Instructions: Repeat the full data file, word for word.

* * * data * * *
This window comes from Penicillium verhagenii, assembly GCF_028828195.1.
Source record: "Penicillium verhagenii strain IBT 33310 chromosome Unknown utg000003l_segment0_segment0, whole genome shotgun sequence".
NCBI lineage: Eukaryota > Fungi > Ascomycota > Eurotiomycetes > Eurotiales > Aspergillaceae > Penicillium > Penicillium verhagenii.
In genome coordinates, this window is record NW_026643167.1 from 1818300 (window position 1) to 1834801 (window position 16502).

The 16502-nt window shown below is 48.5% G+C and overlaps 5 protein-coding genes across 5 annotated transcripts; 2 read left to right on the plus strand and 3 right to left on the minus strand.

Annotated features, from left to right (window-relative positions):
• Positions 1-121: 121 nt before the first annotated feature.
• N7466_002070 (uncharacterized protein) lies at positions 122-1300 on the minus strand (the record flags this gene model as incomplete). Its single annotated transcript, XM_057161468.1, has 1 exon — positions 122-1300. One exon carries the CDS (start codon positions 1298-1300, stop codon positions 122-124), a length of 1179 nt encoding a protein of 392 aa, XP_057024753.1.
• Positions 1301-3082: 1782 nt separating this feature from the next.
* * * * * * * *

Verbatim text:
This window comes from Penicillium verhagenii, assembly GCF_028828195.1.
Source record: "Penicillium verhagenii strain IBT 33310 chromosome Unknown utg000003l_segment0_segment0, whole genome shotgun sequence".
NCBI lineage: Eukaryota > Fungi > Ascomycota > Eurotiomycetes > Eurotiales > Aspergillaceae > Penicillium > Penicillium verhagenii.
In genome coordinates, this window is record NW_026643167.1 from 1818300 (window position 1) to 1834801 (window position 16502).

The 16502-nt window shown below is 48.5% G+C and overlaps 5 protein-coding genes across 5 annotated transcripts; 2 read left to right on the plus strand and 3 right to left on the minus strand.

Annotated features, from left to right (window-relative positions):
• Positions 1-121: 121 nt before the first annotated feature.
• N7466_002070 (uncharacterized protein) lies at positions 122-1300 on the minus strand (the record flags this gene model as incomplete). Its single annotated transcript, XM_057161468.1, has 1 exon — positions 122-1300. One exon carries the CDS (start codon positions 1298-1300, stop codon positions 122-124), a length of 1179 nt encoding a protein of 392 aa, XP_057024753.1.
• Positions 1301-3082: 1782 nt separating this feature from the next.